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Why does free charge reside on the surface of a conductor?

  1. Dec 2, 2008 #1
    1.Prove that free charge resides on the surface of a conductor.(Using Gauss's law or laws of capacitance)

    2. Relevant equations

    3. The attempt at a solution
    I could not figure out how to prove this using Gauss's law,though i tried to solve it using the laws of capacitance.This is what i did-

    Let us consider a spherical conductor of radius R having charge Q.
    The potential of the conductor (V)=Q/C
    If the charges are spread in such a way that it forms a spherical shell of radius r then, C=r
    where [tex]r\leq{R}[/tex]
    Now the maximum value of r should be R
    We know that every system tends to attain a state of minimum potential.
    V will be min, when C is max or, C=R
    So, r=R
    Hence, the charge will always reside on the surface.

    Thnx in advance :wink:
  2. jcsd
  3. Dec 2, 2008 #2

    Ben Niehoff

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    Science Advisor
    Gold Member

    Try using a Gaussian surface that is just inside the conductor. What is the electric field on this Gaussian surface?
  4. Dec 2, 2008 #3

    This is not enough (or complete).
    With the same argument you'll have the charge distributed on the surface of an insulator (or not?). Where is the conductivity in this picture?
  5. Dec 2, 2008 #4

    The same argument can't be used in case of an insulator as you know, insulators don't have any (or any significant amount of) free charge.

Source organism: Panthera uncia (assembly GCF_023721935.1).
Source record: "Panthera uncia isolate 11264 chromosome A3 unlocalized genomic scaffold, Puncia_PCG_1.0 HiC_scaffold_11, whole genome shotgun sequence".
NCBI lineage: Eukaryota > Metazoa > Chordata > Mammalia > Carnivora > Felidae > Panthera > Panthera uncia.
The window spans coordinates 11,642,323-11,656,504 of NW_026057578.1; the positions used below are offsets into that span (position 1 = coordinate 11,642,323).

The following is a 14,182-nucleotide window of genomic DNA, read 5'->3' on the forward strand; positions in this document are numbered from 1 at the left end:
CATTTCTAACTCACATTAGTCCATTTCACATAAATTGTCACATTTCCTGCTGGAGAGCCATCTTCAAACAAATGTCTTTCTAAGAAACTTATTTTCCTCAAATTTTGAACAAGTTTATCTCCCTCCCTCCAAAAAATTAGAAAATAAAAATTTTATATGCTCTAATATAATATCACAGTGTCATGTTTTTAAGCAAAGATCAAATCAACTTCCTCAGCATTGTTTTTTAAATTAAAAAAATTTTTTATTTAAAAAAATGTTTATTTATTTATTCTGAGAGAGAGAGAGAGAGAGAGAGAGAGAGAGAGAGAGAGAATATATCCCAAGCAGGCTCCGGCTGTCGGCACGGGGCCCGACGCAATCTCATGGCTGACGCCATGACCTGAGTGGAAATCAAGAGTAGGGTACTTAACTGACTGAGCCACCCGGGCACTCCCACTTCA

6. Dec 3, 2008 #5
    So you mean that in insulators the charge cannot take the configuration of minimum potential energy, right? (Because it's not free to do it.) Then this will make the difference, I think.
    However assuming that the free charge distributes itself on a spherical shell (even of arbitrary radius) is not really proven or obvious. And what if the conductor is not spherical? The problem does not say so.
    Last edited: Dec 3, 2008
  7. Dec 4, 2008 #6
    I think [tex]C\propto R[/tex] is applicable for any other curved geometrical shape(R=radius of curvature);so, you can assume any shape.

    You are right, one can prove it for any curved conductor but the problem arises when we are dealing with cubical(or such other shapes) conductors, as radius of curvature of a plane surface is infinity.I think, it can be proved more convincingly using Gauss's law,I am still working with it.

    If you have placed a ball on the roof of a building, it will always tend to fall on the ground to minimize its gravitational potential;but this will happen only when you allow it to fall.The same thing happens in case of bound electrons in insulators,they cannot take the configuration of minimum potential just because they are not allowed to do it due to the strong nuclear force.The configuration they attain is that of minimum potential available for them.
    Moreover,there is no point in arguing with the insulator issue since first of all charge doesn't reside on the surface in case of an insulator and secondly as I told you earlier insulators don't have any free charge.

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